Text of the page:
It was a short, stressful flight.
Failure of the glass-cockpit avionics occurred during initial climb, pretty much simultaneously with autopilot disconnect. The avionics cooing fan had been flashing a failure alert, but now all displays shut down; no navigation, no communications.
Fortunately, weather was visual. The Beech King Air 200’s pilot navigated back to the airport the old-fashioned way, and used a cell phone to call the FBO to request that they notify the tower.
In the pattern, an attempt to lower the landing gear brought no response, requiring a manual extension. "When (I) used push-to-test gear-down light found lights inoperative and realized had lost all electrical," the pilot explained in the Aviation Safety Reporting System (ACN: 1120983). "Checked generator switches and found I had failed to turn both generators on after ground power start resulting in battery depletion. Reset generators and recovered electrical and nav/coms. Contacted Tower and landed without further incident."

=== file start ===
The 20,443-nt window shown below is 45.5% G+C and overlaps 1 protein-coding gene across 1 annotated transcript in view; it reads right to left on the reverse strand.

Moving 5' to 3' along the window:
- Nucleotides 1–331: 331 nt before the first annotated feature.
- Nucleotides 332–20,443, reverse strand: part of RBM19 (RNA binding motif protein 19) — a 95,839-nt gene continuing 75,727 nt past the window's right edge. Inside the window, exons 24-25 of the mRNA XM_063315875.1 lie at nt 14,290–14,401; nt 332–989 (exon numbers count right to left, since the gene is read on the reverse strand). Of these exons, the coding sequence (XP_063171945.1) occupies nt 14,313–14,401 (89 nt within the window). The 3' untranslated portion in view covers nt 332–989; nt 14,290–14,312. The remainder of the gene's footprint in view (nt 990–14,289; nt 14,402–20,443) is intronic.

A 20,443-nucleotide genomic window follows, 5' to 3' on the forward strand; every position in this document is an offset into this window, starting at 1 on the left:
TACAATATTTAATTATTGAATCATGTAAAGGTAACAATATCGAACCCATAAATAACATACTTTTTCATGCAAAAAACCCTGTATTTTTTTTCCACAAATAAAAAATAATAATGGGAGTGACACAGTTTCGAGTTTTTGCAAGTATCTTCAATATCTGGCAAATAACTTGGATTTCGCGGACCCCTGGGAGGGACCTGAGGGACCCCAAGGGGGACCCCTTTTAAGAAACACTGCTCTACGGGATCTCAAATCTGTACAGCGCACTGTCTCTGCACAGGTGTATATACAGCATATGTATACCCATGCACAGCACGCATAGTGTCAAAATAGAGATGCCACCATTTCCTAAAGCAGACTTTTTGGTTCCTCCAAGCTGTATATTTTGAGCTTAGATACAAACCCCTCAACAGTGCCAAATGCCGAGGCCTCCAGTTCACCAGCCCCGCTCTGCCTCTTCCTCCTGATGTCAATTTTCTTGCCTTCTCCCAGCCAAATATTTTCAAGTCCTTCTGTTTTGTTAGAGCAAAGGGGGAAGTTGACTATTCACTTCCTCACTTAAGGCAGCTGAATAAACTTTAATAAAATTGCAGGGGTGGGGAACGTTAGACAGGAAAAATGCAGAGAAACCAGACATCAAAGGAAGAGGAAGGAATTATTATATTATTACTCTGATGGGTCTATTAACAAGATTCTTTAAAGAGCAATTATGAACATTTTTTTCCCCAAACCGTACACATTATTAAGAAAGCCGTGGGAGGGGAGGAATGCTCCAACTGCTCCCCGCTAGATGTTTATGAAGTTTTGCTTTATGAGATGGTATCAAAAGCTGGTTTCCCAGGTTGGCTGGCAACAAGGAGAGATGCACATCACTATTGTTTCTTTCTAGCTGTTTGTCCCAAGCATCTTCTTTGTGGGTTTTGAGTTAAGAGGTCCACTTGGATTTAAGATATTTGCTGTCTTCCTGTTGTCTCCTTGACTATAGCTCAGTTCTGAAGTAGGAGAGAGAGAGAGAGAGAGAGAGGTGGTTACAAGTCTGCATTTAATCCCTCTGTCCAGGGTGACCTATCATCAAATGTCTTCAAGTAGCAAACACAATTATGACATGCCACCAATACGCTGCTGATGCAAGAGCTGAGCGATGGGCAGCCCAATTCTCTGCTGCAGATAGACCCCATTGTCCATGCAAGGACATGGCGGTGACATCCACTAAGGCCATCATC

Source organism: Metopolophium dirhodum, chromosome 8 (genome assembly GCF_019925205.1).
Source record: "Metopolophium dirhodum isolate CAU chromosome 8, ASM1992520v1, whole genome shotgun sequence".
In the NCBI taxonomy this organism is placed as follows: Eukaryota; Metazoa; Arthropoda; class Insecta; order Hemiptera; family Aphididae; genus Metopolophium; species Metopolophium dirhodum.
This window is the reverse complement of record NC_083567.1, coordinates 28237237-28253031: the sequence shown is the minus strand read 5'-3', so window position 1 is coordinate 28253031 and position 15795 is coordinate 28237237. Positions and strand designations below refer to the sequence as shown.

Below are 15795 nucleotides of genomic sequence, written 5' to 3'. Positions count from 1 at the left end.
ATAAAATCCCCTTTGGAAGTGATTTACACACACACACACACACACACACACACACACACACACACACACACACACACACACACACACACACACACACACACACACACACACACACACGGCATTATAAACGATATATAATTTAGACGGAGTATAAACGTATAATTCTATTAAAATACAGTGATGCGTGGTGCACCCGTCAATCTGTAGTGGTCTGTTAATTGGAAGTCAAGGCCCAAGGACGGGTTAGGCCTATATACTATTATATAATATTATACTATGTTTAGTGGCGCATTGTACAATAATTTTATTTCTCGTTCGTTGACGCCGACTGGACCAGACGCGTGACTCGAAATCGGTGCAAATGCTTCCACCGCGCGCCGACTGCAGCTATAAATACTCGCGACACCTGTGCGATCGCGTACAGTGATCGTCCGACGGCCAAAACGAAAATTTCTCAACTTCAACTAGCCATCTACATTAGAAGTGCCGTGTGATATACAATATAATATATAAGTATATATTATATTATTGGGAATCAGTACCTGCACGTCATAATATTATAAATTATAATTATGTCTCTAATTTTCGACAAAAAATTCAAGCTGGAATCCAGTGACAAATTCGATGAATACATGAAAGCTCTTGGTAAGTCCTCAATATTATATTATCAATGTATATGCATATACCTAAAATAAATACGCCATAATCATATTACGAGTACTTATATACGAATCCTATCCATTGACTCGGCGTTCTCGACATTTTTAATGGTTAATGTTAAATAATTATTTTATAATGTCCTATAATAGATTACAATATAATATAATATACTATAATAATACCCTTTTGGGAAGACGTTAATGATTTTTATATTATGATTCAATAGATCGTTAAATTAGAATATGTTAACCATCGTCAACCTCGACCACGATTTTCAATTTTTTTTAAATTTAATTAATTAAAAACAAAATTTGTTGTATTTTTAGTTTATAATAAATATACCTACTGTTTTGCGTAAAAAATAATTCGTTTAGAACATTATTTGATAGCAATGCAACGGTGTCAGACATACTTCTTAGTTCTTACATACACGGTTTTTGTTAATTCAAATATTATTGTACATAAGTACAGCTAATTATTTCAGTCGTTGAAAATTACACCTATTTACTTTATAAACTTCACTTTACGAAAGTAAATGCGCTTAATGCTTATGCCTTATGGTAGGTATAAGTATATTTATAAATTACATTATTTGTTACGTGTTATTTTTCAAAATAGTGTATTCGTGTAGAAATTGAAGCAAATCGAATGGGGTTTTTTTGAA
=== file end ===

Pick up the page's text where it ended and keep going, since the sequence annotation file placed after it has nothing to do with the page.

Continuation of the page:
A simple but costly omission. Commenting on likely causes, the pilot cited factors including distraction, a gap in the simulator curriculum, a dead backup battery, and sunglasses.
The embattled King Air pilot attributed the generator-switch omission to distraction while trying to get line personnel to disconnect ground power, not using a checklist "due to long time familiarization with airplane and systems," and a dead backup avionics battery. Sunglasses obscuring annunciator panel displays may have contributed. And the pilot offered an observation revealing a minor but important gap in the proficiency routine: "In recurrent simulator training, always did battery start procedure."
Then, when a real flight diverged from the training scenario, not even the pilot’s "long time familiarization" with the aircraft could stave off a major systems failure.